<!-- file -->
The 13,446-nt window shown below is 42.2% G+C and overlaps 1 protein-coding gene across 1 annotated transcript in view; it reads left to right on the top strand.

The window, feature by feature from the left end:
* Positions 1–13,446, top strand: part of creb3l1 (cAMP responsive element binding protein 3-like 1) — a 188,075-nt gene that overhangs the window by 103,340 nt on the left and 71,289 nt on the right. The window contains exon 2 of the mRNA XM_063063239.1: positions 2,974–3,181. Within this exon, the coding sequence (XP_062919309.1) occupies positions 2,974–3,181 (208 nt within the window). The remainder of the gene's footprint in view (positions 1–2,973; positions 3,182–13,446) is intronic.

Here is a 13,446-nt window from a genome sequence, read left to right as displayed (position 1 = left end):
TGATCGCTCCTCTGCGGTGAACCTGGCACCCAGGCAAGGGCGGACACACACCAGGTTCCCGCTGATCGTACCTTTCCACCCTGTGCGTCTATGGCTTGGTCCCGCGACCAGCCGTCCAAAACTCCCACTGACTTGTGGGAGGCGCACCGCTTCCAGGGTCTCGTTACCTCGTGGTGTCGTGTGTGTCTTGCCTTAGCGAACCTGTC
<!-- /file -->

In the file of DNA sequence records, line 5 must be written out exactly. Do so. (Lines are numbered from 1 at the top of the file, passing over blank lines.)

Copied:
TGATCGCTCCTCTGCGGTGAACCTGGCACCCAGGCAAGGGCGGACACACACCAGGTTCCCGCTGATCGTACCTTTCCACCCTGTGCGTCTATGGCTTGGTCCCGCGACCAGCCGTCCAAAACTCCCACTGACTTGTGGGAGGCGCACCGCTTCCAGGGTCTCGTTACCTCGTGGTGTCGTGTGTGTCTTGCCTTAGCGAACCTGTC